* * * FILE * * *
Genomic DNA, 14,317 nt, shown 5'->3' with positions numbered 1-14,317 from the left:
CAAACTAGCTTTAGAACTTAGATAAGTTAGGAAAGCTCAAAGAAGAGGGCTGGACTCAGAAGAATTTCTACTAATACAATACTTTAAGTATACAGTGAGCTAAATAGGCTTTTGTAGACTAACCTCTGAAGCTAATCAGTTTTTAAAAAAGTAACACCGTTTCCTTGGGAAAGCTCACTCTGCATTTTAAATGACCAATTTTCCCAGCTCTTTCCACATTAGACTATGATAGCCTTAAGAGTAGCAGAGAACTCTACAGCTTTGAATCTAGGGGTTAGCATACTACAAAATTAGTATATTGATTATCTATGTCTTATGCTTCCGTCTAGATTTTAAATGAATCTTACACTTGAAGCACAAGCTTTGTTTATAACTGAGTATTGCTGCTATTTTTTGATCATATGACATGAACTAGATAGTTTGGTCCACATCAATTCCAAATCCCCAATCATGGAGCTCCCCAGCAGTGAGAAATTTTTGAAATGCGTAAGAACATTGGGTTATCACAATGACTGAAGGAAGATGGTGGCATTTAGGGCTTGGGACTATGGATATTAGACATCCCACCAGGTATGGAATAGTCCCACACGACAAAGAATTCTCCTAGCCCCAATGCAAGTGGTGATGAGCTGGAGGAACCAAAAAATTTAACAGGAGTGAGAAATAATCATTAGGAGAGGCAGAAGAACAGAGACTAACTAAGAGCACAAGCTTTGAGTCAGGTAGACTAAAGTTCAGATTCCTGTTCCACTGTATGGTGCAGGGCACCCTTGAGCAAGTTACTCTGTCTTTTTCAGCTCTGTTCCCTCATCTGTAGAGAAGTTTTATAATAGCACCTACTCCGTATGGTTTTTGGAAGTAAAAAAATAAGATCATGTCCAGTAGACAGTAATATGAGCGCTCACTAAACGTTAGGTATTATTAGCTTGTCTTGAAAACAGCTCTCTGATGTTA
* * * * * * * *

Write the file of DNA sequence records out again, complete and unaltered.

Genomic DNA, 14,317 nt, shown 5'->3' with positions numbered 1-14,317 from the left:
CAAACTAGCTTTAGAACTTAGATAAGTTAGGAAAGCTCAAAGAAGAGGGCTGGACTCAGAAGAATTTCTACTAATACAATACTTTAAGTATACAGTGAGCTAAATAGGCTTTTGTAGACTAACCTCTGAAGCTAATCAGTTTTTAAAAAAGTAACACCGTTTCCTTGGGAAAGCTCACTCTGCATTTTAAATGACCAATTTTCCCAGCTCTTTCCACATTAGACTATGATAGCCTTAAGAGTAGCAGAGAACTCTACAGCTTTGAATCTAGGGGTTAGCATACTACAAAATTAGTATATTGATTATCTATGTCTTATGCTTCCGTCTAGATTTTAAATGAATCTTACACTTGAAGCACAAGCTTTGTTTATAACTGAGTATTGCTGCTATTTTTTGATCATATGACATGAACTAGATAGTTTGGTCCACATCAATTCCAAATCCCCAATCATGGAGCTCCCCAGCAGTGAGAAATTTTTGAAATGCGTAAGAACATTGGGTTATCACAATGACTGAAGGAAGATGGTGGCATTTAGGGCTTGGGACTATGGATATTAGACATCCCACCAGGTATGGAATAGTCCCACACGACAAAGAATTCTCCTAGCCCCAATGCAAGTGGTGATGAGCTGGAGGAACCAAAAAATTTAACAGGAGTGAGAAATAATCATTAGGAGAGGCAGAAGAACAGAGACTAACTAAGAGCACAAGCTTTGAGTCAGGTAGACTAAAGTTCAGATTCCTGTTCCACTGTATGGTGCAGGGCACCCTTGAGCAAGTTACTCTGTCTTTTTCAGCTCTGTTCCCTCATCTGTAGAGAAGTTTTATAATAGCACCTACTCCGTATGGTTTTTGGAAGTAAAAAAATAAGATCATGTCCAGTAGACAGTAATATGAGCGCTCACTAAACGTTAGGTATTATTAGCTTGTCTTGAAAACAGCTCTCTGATGTTA